9. A shareholder's interest in a corporation consists of a bundle of rights and privileges attached to the shares by the articles of incorporation or the directors in accordance with the corporate law of the particular jurisdiction. Any changes in the basic relationships between one class of shareholder and another, and one class of shareholder and the corporation, usually necessitate amendments to the articles of incorporation. If amendments are made with respect to authorized but unissued capital stock, actual shareholder relationships are not involved and dispositions cannot arise.

10. Where there is only one class of share issued or where the holdings of each shareholders in each class are in the same proportion, any change in the rights attaching to a class does not alter their relative interests in the corporation. Thus, no disposition is considered to arise except in circumstances described in 2 above.

11. In some instances, the terms and conditions of an issue of shares will provide for an amendment to its own terms within limits. Where such a power is exercised (whether its authorization can be effected by the Board of Directors acting alone or whether approval of the particular class of shareholders is required), no disposition is involved, because the possibility of such a change was always inherent in its bundle of rights.

12. A shareholder frequently (but not necessarily) disposes of a share in a corporation when the corporation reduces the paid-up capital in respect of that share. A reduction in paid-up capital that involves the redemption (see 2 above) or cancellation of a share necessarily gives rise to a disposition in the hands of the holder by virtue of clause 54(c)(ii)(A). In other cases it is necessary to examine the holder's economic interest in the corporation before and after the reduction in order to establish whether or not a disposition has occurred.

13. In the case of a reduction in paid-up capital related to a preferred share (as defined in subsection 248(1)), the holder's defined entitlement on dissolution of the corporation is normally reduced. Where this occurs, this change in the holder's economic interest in the corporation is usually considered to give rise to a disposition of one property and the acquisition of another. In the case of a common share (as defined in subsection 248(1)), the holder's entitlement on dissolution, being a proportionate participation in the residual assets of the corporation, is unchanged. Thus, a common shareholder's economic interest in the corporation is usually not altered by a reduction in the paid-up capital attributed to common shares and no disposition occurs.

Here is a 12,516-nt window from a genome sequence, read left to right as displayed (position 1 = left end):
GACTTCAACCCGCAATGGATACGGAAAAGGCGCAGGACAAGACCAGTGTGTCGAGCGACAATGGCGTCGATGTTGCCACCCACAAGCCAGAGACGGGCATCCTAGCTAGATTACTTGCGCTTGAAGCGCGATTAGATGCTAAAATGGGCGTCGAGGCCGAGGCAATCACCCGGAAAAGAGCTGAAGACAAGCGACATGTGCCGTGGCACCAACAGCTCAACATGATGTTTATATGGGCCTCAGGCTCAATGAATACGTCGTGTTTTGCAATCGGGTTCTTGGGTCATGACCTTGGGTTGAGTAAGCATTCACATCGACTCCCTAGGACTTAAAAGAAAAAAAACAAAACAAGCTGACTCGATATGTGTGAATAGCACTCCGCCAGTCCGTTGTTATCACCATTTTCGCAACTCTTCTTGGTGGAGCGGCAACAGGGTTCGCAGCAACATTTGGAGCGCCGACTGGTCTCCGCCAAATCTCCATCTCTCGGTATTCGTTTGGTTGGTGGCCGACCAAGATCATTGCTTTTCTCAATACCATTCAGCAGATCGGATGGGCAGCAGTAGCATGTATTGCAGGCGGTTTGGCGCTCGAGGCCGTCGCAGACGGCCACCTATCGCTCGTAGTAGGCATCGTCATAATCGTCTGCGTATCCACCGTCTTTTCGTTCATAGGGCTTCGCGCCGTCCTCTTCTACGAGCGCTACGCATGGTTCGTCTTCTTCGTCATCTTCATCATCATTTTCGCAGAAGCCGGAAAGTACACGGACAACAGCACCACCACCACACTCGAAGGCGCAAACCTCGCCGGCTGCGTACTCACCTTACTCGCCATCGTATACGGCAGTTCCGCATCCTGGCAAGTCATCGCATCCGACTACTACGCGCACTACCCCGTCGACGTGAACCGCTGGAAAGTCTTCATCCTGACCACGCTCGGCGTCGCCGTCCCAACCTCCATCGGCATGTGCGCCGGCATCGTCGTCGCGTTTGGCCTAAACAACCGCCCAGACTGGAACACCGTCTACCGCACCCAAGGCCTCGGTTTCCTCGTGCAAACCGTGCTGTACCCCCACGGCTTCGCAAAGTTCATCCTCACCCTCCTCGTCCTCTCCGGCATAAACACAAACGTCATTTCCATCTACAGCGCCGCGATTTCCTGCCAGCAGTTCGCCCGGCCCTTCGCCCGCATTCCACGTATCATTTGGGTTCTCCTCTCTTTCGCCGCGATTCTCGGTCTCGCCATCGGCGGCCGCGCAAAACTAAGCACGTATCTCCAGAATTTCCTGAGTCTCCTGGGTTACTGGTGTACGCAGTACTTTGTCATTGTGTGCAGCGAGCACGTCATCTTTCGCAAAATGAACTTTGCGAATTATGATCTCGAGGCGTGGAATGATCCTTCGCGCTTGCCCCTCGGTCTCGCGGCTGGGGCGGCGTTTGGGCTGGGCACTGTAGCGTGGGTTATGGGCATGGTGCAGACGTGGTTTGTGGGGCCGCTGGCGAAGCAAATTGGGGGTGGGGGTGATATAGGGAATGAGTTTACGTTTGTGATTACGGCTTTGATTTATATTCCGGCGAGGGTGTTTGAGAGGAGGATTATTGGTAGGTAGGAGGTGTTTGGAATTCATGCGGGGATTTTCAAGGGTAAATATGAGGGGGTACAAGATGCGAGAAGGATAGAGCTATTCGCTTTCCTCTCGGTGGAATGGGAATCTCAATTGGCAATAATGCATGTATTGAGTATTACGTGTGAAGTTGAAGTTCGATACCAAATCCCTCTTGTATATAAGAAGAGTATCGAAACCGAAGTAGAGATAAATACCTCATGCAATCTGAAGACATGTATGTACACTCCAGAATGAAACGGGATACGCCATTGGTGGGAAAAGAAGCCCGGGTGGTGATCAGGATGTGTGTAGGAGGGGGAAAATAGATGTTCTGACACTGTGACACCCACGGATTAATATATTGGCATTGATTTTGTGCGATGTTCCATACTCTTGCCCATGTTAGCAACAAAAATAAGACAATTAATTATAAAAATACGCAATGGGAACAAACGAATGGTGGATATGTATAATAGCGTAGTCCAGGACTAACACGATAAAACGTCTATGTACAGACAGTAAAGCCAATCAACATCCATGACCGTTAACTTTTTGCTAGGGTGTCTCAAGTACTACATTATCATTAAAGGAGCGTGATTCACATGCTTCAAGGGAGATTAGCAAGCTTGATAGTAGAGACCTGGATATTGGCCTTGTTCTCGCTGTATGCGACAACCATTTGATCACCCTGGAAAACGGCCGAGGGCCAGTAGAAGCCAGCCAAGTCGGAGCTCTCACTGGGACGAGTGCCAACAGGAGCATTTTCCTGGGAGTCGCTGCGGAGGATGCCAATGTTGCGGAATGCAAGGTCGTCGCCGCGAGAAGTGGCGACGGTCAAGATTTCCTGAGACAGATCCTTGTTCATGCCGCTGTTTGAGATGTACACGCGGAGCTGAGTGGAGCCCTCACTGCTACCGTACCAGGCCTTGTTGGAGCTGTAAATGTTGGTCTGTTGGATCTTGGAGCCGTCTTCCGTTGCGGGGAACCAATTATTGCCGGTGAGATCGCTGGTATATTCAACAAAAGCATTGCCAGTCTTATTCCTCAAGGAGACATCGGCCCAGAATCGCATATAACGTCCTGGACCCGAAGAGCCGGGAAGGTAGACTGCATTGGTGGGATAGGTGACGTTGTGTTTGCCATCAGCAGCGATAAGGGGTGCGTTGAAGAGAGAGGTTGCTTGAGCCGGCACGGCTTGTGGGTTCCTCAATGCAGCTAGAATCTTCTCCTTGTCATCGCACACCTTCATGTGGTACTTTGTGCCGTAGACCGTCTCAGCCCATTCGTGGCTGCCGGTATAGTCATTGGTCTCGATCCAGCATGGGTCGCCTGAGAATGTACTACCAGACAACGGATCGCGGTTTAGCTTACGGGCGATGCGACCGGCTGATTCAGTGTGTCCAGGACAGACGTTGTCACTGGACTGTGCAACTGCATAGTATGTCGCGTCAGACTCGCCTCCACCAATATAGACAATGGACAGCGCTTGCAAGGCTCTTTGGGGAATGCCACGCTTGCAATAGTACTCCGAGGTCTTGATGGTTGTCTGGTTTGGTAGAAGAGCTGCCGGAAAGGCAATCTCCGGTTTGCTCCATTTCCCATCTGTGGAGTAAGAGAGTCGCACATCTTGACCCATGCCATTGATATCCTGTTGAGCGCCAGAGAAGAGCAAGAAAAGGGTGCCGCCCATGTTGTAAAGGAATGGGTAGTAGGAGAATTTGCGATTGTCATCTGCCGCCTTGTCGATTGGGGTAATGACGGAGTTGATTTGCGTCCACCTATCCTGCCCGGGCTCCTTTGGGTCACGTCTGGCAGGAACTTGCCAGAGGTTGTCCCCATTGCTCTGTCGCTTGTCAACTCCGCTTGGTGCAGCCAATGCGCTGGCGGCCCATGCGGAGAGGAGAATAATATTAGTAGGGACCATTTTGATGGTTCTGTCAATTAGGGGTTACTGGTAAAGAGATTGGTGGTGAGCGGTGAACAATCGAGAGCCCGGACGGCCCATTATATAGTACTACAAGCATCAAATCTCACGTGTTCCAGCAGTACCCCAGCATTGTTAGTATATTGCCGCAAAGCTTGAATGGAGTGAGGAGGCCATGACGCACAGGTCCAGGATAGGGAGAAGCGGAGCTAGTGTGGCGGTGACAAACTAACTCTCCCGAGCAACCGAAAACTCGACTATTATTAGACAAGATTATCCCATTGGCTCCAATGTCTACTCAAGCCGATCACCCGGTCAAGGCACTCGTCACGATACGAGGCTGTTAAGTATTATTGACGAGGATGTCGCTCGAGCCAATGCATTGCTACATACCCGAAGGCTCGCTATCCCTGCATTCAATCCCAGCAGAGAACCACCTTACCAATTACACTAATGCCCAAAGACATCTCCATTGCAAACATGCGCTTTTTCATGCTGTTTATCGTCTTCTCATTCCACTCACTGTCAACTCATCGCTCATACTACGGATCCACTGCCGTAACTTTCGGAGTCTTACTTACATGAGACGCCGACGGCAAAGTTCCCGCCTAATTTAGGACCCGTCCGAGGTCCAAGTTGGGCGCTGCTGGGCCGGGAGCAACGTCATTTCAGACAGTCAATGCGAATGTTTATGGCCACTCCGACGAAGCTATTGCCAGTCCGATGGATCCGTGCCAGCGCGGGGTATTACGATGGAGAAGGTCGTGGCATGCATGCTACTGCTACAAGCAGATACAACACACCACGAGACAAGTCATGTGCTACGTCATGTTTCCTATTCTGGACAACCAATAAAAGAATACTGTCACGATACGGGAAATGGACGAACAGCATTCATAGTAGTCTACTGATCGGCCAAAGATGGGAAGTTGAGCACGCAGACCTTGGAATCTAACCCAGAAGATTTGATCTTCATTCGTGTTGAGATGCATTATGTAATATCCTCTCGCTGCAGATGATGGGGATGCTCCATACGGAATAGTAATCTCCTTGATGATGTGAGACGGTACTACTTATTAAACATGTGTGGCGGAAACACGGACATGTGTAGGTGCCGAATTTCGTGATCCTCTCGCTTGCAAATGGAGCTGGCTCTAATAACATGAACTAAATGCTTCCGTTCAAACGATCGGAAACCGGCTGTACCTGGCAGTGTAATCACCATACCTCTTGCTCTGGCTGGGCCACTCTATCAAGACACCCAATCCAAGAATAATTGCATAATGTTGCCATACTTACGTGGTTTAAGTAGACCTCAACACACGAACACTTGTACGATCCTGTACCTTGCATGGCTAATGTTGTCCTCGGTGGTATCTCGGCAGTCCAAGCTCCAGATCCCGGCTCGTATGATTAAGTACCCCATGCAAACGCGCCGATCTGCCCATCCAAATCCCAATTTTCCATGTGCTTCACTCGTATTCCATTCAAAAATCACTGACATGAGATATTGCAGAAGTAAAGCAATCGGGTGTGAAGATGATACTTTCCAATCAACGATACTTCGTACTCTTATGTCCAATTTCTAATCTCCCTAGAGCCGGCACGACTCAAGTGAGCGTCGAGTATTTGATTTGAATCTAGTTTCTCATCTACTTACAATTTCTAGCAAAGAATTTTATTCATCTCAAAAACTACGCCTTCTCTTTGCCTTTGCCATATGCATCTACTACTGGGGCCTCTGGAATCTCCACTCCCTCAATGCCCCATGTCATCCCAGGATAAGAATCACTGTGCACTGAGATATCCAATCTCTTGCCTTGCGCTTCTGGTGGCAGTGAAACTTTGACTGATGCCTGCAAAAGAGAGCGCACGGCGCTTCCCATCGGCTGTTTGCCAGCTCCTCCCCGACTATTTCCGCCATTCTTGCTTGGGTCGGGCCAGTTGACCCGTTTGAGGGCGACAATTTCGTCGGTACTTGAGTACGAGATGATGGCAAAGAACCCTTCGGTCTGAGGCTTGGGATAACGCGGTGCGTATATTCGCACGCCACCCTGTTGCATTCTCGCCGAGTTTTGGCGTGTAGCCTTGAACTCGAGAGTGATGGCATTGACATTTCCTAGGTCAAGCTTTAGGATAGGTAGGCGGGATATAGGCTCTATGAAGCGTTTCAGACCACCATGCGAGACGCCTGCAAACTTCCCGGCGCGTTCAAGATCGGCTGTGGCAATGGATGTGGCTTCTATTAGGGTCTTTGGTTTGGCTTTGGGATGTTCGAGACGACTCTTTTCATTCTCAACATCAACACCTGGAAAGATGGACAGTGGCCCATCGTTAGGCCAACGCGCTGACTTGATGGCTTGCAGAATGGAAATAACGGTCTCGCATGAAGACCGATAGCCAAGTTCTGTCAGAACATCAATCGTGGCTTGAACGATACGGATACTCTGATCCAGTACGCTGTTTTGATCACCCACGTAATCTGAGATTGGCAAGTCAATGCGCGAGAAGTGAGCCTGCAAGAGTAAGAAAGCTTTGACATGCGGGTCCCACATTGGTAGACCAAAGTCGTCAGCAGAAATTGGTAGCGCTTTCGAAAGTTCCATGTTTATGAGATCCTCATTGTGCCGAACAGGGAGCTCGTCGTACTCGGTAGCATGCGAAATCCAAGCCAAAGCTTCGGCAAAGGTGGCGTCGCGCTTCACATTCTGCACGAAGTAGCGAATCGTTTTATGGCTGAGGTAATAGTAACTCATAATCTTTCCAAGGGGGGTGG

14. Following are examples of changes that are normally considered to be of sufficient substance to be regarded as dispositions:

(a) a change in voting rights attached to shares that effects a change in the voting control of the corporation;

(b) a change in a defined entitlement (e.g. a change in par value) to share in the assets of a corporation upon dissolution (preferred shares only);

(c) the giving up or the addition of a priority right to share in the distribution of assets of the corporation upon dissolution;

(d) the addition or deletion of a right attaching to a class of share that provides for participation in dividend entitlements beyond a fixed preferential rate or amount;

(e) a change from a cumulative to a non-cumulative right to dividends or vice versa.

15. Following are examples of changes that taken singly are not considered to be dispositions:

(a) the addition of the right to elect a majority of the directors of the corporation if, at that time, the shareholders of that class are already in a position to control the election of directors;

(b) a change in the number of votes per share if the ability of any one shareholder to influence the day-to-day affairs of the corporation is neither enhanced nor impaired thereby;

(c) the giving up of contingent voting rights which, in the event they were exercised, would not be of sufficient number to control the affairs of the corporation;

(d) restrictions added or removed concerning transfer of shares;

(e) the addition of a right of redemption in favour of the corporation;

(f) stocks splits or consolidations (see IT-65);

(g) a change of shares with par value to shares without par value or vice versa, provided that there is no change in any pre-set entitlements to dividends and/or distribution of assets upon dissolution;

(h) a change in ranking concerning preference features, (e.g. 1st preference to 2nd preference);

(i) an increase or decrease in the amount or rate of a fixed dividend entitlement.

16. A combination of changes described in 15 above, whether occurring simultaneously or in a series, may, in appropriate circumstances, give rise to a disposition.